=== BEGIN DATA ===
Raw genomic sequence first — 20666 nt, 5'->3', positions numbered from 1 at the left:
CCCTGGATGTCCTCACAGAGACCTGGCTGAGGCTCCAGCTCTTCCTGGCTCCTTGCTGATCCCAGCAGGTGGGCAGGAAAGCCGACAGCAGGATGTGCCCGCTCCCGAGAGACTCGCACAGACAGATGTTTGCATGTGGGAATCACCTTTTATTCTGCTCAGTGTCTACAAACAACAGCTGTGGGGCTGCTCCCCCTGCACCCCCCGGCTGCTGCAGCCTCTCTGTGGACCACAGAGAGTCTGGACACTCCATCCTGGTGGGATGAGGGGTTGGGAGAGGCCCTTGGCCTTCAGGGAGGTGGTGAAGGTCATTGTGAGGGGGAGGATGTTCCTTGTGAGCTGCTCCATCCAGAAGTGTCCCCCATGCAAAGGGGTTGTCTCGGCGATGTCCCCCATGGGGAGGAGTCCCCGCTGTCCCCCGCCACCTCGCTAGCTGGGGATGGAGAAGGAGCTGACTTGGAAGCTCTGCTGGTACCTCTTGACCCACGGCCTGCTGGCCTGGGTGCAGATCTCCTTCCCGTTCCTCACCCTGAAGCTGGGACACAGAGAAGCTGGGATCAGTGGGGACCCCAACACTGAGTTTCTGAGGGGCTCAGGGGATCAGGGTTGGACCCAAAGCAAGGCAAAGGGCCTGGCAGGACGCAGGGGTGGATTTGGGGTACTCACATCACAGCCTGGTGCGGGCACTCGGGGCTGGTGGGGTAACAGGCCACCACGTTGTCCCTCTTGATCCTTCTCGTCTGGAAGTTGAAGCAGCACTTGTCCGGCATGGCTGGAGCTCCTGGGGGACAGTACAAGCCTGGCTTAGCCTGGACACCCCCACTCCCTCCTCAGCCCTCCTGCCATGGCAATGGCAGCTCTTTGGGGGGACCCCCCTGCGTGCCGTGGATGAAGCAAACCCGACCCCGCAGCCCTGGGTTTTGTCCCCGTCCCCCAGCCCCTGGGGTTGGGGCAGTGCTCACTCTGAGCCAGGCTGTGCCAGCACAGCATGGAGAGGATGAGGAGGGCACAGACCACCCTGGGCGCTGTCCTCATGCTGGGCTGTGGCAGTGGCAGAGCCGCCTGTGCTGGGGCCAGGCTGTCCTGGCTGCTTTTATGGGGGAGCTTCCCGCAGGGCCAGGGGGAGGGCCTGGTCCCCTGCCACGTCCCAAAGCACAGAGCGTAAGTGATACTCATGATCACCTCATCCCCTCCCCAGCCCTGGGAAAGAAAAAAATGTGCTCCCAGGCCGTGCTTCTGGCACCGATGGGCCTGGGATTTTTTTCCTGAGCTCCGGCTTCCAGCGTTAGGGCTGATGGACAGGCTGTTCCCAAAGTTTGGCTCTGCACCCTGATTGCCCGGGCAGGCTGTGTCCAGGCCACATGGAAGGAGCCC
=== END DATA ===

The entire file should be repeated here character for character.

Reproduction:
Raw genomic sequence first — 20666 nt, 5'->3', positions numbered from 1 at the left:
CCCTGGATGTCCTCACAGAGACCTGGCTGAGGCTCCAGCTCTTCCTGGCTCCTTGCTGATCCCAGCAGGTGGGCAGGAAAGCCGACAGCAGGATGTGCCCGCTCCCGAGAGACTCGCACAGACAGATGTTTGCATGTGGGAATCACCTTTTATTCTGCTCAGTGTCTACAAACAACAGCTGTGGGGCTGCTCCCCCTGCACCCCCCGGCTGCTGCAGCCTCTCTGTGGACCACAGAGAGTCTGGACACTCCATCCTGGTGGGATGAGGGGTTGGGAGAGGCCCTTGGCCTTCAGGGAGGTGGTGAAGGTCATTGTGAGGGGGAGGATGTTCCTTGTGAGCTGCTCCATCCAGAAGTGTCCCCCATGCAAAGGGGTTGTCTCGGCGATGTCCCCCATGGGGAGGAGTCCCCGCTGTCCCCCGCCACCTCGCTAGCTGGGGATGGAGAAGGAGCTGACTTGGAAGCTCTGCTGGTACCTCTTGACCCACGGCCTGCTGGCCTGGGTGCAGATCTCCTTCCCGTTCCTCACCCTGAAGCTGGGACACAGAGAAGCTGGGATCAGTGGGGACCCCAACACTGAGTTTCTGAGGGGCTCAGGGGATCAGGGTTGGACCCAAAGCAAGGCAAAGGGCCTGGCAGGACGCAGGGGTGGATTTGGGGTACTCACATCACAGCCTGGTGCGGGCACTCGGGGCTGGTGGGGTAACAGGCCACCACGTTGTCCCTCTTGATCCTTCTCGTCTGGAAGTTGAAGCAGCACTTGTCCGGCATGGCTGGAGCTCCTGGGGGACAGTACAAGCCTGGCTTAGCCTGGACACCCCCACTCCCTCCTCAGCCCTCCTGCCATGGCAATGGCAGCTCTTTGGGGGGACCCCCCTGCGTGCCGTGGATGAAGCAAACCCGACCCCGCAGCCCTGGGTTTTGTCCCCGTCCCCCAGCCCCTGGGGTTGGGGCAGTGCTCACTCTGAGCCAGGCTGTGCCAGCACAGCATGGAGAGGATGAGGAGGGCACAGACCACCCTGGGCGCTGTCCTCATGCTGGGCTGTGGCAGTGGCAGAGCCGCCTGTGCTGGGGCCAGGCTGTCCTGGCTGCTTTTATGGGGGAGCTTCCCGCAGGGCCAGGGGGAGGGCCTGGTCCCCTGCCACGTCCCAAAGCACAGAGCGTAAGTGATACTCATGATCACCTCATCCCCTCCCCAGCCCTGGGAAAGAAAAAAATGTGCTCCCAGGCCGTGCTTCTGGCACCGATGGGCCTGGGATTTTTTTCCTGAGCTCCGGCTTCCAGCGTTAGGGCTGATGGACAGGCTGTTCCCAAAGTTTGGCTCTGCACCCTGATTGCCCGGGCAGGCTGTGTCCAGGCCACATGGAAGGAGCCC